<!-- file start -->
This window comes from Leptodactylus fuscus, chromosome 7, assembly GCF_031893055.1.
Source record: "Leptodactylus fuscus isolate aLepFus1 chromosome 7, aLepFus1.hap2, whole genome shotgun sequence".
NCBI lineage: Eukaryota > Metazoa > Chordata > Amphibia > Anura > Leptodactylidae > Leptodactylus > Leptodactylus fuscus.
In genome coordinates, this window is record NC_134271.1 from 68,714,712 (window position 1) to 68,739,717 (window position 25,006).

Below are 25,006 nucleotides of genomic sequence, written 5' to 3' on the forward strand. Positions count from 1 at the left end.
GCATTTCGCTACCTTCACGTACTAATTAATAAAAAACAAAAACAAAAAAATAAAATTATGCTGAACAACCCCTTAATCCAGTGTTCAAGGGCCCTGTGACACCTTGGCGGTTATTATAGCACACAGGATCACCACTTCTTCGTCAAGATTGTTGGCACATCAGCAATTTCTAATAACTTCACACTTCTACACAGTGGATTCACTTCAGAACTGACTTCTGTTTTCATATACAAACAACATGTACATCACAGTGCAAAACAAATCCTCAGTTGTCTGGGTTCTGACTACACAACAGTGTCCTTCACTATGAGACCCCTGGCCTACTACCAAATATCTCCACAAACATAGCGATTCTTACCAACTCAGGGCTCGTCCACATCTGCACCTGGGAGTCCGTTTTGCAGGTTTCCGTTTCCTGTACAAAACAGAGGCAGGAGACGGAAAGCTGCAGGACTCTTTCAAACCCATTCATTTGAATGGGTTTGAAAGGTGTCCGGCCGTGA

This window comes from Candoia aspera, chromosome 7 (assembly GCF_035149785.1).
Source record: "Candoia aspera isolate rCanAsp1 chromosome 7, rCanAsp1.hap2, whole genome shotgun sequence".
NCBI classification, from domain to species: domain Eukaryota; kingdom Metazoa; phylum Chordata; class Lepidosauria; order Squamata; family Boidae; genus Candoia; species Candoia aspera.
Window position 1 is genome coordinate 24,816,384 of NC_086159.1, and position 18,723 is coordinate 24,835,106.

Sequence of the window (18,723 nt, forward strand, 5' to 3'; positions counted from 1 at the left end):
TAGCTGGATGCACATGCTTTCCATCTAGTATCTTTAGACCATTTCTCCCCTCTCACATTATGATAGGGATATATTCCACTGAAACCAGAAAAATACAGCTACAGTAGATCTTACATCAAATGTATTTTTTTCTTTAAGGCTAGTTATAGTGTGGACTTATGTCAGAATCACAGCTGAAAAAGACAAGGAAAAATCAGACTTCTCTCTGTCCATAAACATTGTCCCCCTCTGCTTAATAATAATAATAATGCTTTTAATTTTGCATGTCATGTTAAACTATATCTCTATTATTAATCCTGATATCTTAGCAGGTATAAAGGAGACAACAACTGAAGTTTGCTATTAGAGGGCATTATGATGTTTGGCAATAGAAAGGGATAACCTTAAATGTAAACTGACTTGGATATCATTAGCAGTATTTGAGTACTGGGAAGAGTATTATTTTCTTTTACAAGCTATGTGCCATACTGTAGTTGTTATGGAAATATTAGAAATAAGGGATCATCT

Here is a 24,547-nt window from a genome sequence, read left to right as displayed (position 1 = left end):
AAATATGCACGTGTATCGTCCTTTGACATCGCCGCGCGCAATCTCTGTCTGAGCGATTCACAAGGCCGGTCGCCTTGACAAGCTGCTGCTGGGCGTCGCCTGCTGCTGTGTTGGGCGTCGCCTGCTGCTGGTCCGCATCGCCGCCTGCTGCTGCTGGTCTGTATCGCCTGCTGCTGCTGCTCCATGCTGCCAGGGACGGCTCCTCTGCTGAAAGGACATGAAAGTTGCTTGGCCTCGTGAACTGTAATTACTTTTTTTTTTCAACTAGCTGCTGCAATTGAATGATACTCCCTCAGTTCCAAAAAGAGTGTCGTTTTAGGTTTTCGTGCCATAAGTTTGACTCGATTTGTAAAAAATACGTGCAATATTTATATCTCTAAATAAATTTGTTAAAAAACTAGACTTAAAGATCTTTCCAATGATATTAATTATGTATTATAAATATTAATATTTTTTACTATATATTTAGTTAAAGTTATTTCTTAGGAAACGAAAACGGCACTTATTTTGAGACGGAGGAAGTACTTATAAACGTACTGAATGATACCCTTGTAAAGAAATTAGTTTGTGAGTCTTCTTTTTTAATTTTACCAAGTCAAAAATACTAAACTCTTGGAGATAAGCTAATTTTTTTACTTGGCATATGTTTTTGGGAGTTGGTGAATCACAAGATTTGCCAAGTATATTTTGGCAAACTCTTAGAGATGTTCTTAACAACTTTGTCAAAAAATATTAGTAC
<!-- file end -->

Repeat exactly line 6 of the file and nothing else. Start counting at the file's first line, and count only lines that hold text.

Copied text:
GCATTTCGCTACCTTCACGTACTAATTAATAAAAAACAAAAACAAAAAAATAAAATTATGCTGAACAACCCCTTAATCCAGTGTTCAAGGGCCCTGTGACACCTTGGCGGTTATTATAGCACACAGGATCACCACTTCTTCGTCAAGATTGTTGGCACATCAGCAATTTCTAATAACTTCACACTTCTACACAGTGGATTCACTTCAGAACTGACTTCTGTTTTCATATACAAACAACATGTACATCACAGTGCAAAACAAATCCTCAGTTGTCTGGGTTCTGACTACACAACAGTGTCCTTCACTATGAGACCCCTGGCCTACTACCAAATATCTCCACAAACATAGCGATTCTTACCAACTCAGGGCTCGTCCACATCTGCACCTGGGAGTCCGTTTTGCAGGTTTCCGTTTCCTGTACAAAACAGAGGCAGGAGACGGAAAGCTGCAGGACTCTTTCAAACCCATTCATTTGAATGGGTTTGAAAGGTGTCCGGCCGTGA